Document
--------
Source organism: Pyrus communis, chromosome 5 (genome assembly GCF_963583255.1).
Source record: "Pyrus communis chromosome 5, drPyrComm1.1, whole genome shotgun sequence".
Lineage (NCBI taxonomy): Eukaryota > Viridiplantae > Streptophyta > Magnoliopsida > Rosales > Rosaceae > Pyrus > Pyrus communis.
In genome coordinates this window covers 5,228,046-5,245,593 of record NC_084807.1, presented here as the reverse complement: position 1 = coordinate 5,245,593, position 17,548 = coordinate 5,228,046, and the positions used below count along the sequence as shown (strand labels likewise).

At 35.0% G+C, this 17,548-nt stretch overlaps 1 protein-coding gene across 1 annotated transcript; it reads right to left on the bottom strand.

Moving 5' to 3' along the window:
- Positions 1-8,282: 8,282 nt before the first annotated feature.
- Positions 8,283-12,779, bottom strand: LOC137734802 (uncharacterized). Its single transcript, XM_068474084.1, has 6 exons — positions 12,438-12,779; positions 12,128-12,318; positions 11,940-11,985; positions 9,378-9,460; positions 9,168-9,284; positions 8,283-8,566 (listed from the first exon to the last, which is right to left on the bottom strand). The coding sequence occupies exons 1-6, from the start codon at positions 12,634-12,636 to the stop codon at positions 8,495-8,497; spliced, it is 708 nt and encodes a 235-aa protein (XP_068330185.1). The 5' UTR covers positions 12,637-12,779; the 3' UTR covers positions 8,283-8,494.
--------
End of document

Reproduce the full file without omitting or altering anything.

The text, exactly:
Source organism: Pyrus communis, chromosome 5 (genome assembly GCF_963583255.1).
Source record: "Pyrus communis chromosome 5, drPyrComm1.1, whole genome shotgun sequence".
Lineage (NCBI taxonomy): Eukaryota > Viridiplantae > Streptophyta > Magnoliopsida > Rosales > Rosaceae > Pyrus > Pyrus communis.
In genome coordinates this window covers 5,228,046-5,245,593 of record NC_084807.1, presented here as the reverse complement: position 1 = coordinate 5,245,593, position 17,548 = coordinate 5,228,046, and the positions used below count along the sequence as shown (strand labels likewise).

At 35.0% G+C, this 17,548-nt stretch overlaps 1 protein-coding gene across 1 annotated transcript; it reads right to left on the bottom strand.

Moving 5' to 3' along the window:
- Positions 1-8,282: 8,282 nt before the first annotated feature.
- Positions 8,283-12,779, bottom strand: LOC137734802 (uncharacterized). Its single transcript, XM_068474084.1, has 6 exons — positions 12,438-12,779; positions 12,128-12,318; positions 11,940-11,985; positions 9,378-9,460; positions 9,168-9,284; positions 8,283-8,566 (listed from the first exon to the last, which is right to left on the bottom strand). The coding sequence occupies exons 1-6, from the start codon at positions 12,634-12,636 to the stop codon at positions 8,495-8,497; spliced, it is 708 nt and encodes a 235-aa protein (XP_068330185.1). The 5' UTR covers positions 12,637-12,779; the 3' UTR covers positions 8,283-8,494.